Work meets life in a handful of the latest books to hit the shelves, with a few spotlighting designers who introduce their readers to their home, their lifestyle and, in one case, a personal struggle.
Tricia Foley's Tricia Foley Life|Style: Elegant Simplicity at Home (Rizzoli New York) channels the timeless designer's style—clean, natural, serene—in book form. Illustrative photos complement the designer's insights, ranging from selecting the perfect white, arranging collected objects and tabletops and home-office organization, among others.
Designer-architect Mark Zeff's BLACKBARN (ORO Editions) devotes its focus to a single, and singular, project: BLACKBARN, a barn-inspired house that is now three-plus decades in the making. The project, which is Zeff’s own home, epitomizes his approach to Hamptons design. The book charts the journey from start to finish, from Zeff’s early days of falling in love with the land to project completion and living in the home. The tome also features ideas for decorating, planning, storage and making the most of indoor-outdoor living.
The Bee Cottage Story: How I Made a Muddle of Things and Decorated My Way Back to Happiness (Skyhorse Publishing), a memoir meets decorating guide, comes from Frances Schultz, whose House Beautiful series chronicled the transformation of her East Hampton home. The Bee Cottage, the house at the book's center, serves as a haven and a focal point for the author through a broken engagement, cancer and other struggles.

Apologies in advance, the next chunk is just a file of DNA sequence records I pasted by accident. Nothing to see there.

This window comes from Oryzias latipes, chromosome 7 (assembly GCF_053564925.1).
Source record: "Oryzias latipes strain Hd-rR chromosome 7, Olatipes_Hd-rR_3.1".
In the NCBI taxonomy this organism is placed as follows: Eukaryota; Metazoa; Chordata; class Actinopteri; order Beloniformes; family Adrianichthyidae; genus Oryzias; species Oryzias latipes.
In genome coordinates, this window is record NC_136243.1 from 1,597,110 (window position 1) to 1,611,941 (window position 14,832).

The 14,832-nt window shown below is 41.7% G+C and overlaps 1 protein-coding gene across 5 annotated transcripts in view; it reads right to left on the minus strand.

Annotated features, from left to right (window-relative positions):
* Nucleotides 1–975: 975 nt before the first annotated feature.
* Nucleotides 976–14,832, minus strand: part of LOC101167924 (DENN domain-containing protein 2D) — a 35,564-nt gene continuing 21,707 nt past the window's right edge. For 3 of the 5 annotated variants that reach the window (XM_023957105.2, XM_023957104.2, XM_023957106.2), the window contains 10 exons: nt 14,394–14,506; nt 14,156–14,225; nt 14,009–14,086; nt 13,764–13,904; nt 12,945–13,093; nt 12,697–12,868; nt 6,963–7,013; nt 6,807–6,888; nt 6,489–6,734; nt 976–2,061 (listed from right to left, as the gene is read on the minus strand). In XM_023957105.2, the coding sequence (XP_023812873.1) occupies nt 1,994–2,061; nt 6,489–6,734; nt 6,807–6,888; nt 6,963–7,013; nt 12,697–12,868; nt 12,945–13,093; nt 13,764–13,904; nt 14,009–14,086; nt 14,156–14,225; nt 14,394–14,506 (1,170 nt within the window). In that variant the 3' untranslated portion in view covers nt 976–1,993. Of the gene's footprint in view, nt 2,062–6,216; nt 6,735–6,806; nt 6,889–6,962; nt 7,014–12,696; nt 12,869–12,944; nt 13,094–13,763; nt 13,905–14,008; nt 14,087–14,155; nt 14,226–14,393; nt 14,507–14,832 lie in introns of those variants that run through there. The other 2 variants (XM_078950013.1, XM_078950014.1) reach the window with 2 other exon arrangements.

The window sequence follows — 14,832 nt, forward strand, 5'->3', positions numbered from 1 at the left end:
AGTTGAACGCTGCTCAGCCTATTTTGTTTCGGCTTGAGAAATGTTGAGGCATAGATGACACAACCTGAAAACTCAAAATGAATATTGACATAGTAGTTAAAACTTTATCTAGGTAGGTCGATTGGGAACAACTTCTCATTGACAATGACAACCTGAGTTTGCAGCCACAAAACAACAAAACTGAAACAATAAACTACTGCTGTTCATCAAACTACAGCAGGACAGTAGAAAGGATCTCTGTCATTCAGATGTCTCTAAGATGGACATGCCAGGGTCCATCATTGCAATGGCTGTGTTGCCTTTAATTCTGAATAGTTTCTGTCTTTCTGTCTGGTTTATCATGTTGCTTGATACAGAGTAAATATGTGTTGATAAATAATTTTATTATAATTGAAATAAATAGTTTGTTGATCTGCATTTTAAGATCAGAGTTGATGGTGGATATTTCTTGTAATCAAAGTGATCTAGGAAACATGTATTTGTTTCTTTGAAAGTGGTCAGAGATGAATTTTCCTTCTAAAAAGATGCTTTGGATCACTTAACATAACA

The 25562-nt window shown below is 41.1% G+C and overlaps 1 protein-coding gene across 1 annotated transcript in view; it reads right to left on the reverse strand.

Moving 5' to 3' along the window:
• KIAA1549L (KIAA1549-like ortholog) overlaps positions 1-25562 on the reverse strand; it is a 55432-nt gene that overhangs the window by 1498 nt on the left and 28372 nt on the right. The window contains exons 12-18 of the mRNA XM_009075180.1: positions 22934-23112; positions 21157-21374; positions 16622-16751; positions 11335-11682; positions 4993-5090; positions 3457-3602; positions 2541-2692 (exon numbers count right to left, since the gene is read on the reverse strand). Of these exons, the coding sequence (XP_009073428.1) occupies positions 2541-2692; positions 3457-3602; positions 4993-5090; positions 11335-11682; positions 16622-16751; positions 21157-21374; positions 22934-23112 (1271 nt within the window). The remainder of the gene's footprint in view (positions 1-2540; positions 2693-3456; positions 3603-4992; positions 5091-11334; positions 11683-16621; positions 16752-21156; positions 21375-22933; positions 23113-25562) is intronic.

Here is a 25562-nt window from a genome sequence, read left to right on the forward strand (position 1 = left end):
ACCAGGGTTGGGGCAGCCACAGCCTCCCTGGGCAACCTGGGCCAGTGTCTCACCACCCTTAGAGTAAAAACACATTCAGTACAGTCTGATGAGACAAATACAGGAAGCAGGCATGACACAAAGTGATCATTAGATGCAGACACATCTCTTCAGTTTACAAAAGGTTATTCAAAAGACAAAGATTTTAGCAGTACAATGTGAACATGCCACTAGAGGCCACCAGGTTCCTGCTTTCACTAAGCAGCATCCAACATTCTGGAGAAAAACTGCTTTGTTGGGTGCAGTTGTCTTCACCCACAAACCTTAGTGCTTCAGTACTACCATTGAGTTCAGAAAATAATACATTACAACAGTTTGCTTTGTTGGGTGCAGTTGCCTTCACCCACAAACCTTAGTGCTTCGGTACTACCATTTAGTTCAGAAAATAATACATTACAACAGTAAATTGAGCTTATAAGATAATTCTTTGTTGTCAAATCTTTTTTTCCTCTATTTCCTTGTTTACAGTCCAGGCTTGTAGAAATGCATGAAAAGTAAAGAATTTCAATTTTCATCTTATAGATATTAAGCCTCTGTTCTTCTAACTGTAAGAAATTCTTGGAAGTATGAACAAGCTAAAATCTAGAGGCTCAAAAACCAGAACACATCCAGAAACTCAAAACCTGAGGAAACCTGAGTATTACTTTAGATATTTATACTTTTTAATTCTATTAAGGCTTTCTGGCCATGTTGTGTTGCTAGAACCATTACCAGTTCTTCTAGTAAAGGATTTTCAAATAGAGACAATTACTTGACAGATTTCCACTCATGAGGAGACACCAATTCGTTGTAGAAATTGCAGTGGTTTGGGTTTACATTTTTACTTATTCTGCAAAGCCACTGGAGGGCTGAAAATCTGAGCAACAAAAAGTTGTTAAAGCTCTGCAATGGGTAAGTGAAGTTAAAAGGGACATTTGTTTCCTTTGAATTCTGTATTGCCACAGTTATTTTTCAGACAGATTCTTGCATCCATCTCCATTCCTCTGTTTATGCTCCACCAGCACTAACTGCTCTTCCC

In Interiors in Detail: 100 Contemporary Designs (Monacelli), Dominic Bradbury delves into 100 apartments’ and houses’ room-specific designs in great detail in this survey and sourcebook, organized by 10 chapters devoted to the most outstanding themes in each of the profiled residences, such as Character, Composition and Color. The book brings each of the themes to life with illustrative room examples from design stars including Alexander Gorlin, Studio KO, Jonathan Adler, Pierre Frey, Vicente Wolf, Tsao & McKown and Frederic Mechiche.
Restorations, renovations and re-imaginations of major New York landmarks are chronicled in Interior Landmarks: Treasures of New York (Monacelli). Some of New York City's most prized treasures are hidden within an array of the five boroughs' office buildings, banks, theaters, and other facilities; dozens of these inside gems, including neon-lit names like Radio City Music Hall, the Great Hall of the Metropolitan Museum of Art and Grand Central Station as well as lesser known—and nearly unknown—spots, are showcased in the book by Judith Gura and Kate Wood, with principal photography by Larry Lederman.